Nearly every Sunday we enjoy gorgeous flowers from Betty’s garden planted by Betty and Harley more than 50 years ago. It’s no surprise that the original careful planning, years of loving care, Hayward’s temperate climate and the rich alluvial soil of our western side of the California coastal range produces such a huge diverse variety of splendid year-round color.
Did you know that the San Francisco cut flower industry actually began during the 1850’s gold rush? Successful prospectors and merchants found themselves with excess wealth and flowers became expected adornments in hotels, restaurants and at family celebrations. The Domoto brothers arrived in California from Japan in 1884 and established a small nursery in Oakland growing a variety of garden plants including camellias, azaleas and lily bulbs. Their business thrived, and in 1892 the brothers bought 2 acres of land in East Oakland, probably making them the first Japanese land owners in the United States. Their business expanded several times through the years, ultimately becoming a 40 acre nursery site in the Oakland foothills, the first large scale Japanese business in the country. The brothers encouraged trainees to start their own businesses and by 1906 there were 42 charter members of the Japanese Flower Growers Association in the Bay Area. With open space, rich soil and low property values in the East Bay, many small Japanese plot nurseries were located in San Leandro, San Lorenzo and in Hayward. Chinese and Italians were also important players in the Bay Area cut flower industry and by the 1950’s there were hundreds of independent nurseries in the East Bay including several located along Mission Blvd. between Hayward, Decoto and Mission San Jose.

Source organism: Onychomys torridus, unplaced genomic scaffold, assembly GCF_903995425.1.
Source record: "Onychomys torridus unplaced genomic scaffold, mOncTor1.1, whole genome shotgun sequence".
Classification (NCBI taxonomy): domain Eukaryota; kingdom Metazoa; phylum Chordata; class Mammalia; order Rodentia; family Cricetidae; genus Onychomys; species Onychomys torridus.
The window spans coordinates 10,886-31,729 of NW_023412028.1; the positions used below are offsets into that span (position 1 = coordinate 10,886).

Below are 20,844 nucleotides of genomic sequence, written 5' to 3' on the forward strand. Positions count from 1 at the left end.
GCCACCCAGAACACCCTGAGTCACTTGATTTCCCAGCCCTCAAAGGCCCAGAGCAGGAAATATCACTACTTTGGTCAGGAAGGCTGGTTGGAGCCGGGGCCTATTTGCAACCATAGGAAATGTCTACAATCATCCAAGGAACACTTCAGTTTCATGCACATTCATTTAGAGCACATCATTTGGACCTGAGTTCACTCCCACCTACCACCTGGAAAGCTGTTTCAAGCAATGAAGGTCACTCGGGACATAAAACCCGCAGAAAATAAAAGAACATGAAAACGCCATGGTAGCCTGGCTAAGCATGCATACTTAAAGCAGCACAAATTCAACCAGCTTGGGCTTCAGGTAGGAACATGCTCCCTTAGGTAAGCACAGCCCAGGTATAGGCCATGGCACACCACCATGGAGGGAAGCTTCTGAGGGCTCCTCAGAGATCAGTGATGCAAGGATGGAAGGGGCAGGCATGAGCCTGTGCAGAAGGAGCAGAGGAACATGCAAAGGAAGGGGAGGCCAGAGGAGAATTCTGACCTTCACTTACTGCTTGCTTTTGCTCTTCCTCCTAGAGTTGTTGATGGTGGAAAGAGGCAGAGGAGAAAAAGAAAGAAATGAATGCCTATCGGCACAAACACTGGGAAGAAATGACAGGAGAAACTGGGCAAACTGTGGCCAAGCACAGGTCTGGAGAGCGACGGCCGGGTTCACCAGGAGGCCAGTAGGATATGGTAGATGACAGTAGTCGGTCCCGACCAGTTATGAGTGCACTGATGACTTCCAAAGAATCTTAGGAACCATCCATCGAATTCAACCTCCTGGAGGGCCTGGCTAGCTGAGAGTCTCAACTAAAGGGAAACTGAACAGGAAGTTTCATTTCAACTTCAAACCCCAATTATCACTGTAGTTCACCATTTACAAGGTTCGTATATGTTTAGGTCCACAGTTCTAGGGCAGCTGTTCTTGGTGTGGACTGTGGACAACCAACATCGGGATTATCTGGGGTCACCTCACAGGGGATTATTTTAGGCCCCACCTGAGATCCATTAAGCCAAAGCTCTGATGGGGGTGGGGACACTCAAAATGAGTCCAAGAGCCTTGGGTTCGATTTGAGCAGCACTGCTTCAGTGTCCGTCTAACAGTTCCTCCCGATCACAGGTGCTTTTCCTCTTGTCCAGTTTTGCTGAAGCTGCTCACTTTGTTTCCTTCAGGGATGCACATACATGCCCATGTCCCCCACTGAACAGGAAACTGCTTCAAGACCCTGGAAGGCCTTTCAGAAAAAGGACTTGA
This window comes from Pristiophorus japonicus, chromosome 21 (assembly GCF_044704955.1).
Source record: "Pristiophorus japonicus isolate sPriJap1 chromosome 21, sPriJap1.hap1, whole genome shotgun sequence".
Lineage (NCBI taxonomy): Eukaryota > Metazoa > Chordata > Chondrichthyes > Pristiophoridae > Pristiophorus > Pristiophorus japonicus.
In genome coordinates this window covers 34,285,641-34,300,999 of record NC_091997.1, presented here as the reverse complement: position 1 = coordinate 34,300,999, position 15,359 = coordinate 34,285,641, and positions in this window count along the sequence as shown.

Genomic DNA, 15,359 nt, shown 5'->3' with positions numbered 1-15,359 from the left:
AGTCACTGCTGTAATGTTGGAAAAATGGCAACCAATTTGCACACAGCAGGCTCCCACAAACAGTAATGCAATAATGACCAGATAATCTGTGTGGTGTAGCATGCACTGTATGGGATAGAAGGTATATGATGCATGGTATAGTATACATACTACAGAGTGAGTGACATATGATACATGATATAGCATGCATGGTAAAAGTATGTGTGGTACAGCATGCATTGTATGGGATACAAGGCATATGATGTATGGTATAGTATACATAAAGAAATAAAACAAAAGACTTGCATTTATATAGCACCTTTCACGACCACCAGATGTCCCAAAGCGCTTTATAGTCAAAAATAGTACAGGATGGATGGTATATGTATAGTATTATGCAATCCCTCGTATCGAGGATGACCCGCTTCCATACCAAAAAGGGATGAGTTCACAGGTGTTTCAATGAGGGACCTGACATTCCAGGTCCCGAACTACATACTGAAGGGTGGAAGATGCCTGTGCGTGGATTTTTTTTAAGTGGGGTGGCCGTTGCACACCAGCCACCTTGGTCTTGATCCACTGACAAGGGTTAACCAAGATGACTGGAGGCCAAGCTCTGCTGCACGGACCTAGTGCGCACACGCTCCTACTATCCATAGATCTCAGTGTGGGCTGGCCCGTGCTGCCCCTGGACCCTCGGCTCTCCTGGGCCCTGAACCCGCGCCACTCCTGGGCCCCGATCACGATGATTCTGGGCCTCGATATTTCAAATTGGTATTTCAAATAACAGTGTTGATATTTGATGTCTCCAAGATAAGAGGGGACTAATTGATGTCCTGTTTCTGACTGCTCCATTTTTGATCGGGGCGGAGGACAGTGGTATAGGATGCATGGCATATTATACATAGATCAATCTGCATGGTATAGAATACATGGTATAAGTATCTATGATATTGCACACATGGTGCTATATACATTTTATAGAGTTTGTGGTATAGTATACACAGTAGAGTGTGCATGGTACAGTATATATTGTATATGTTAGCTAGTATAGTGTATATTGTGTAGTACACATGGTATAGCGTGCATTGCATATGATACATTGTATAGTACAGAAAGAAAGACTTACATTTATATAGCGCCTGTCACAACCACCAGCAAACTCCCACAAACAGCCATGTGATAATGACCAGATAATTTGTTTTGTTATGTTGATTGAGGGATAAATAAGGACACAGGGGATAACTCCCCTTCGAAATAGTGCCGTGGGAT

California Nursery Company in Niles was established in 1884 by John Rock and at first supplied grape vines and fruit trees to California’s growing agriculture industry. CNC provided plants for Leland Stanford’s Estate and began a retail operation selling ornamental trees and plants for homes and gardens. Rock worked with Luther Burbank and other plant breeders to create hundreds of new plant hybrids including more than 270 varieties of roses. CNC ultimately became the largest nursery firm of its kind west of the Rockies.
Most of the local independent nurseries are gone and California Nursery Company is now a Fremont city park, all replaced by generic garden departments in the big chain home improvement and membership stores. Gone also are the colorful gladiola fields that brightened our travel along Mission Blvd.
Thank you Betty, for keeping the tradition of Haywards cut flower legacy alive and for the beautiful flowers that brighten our Sunday mornings -Bill (and your grateful UCH family)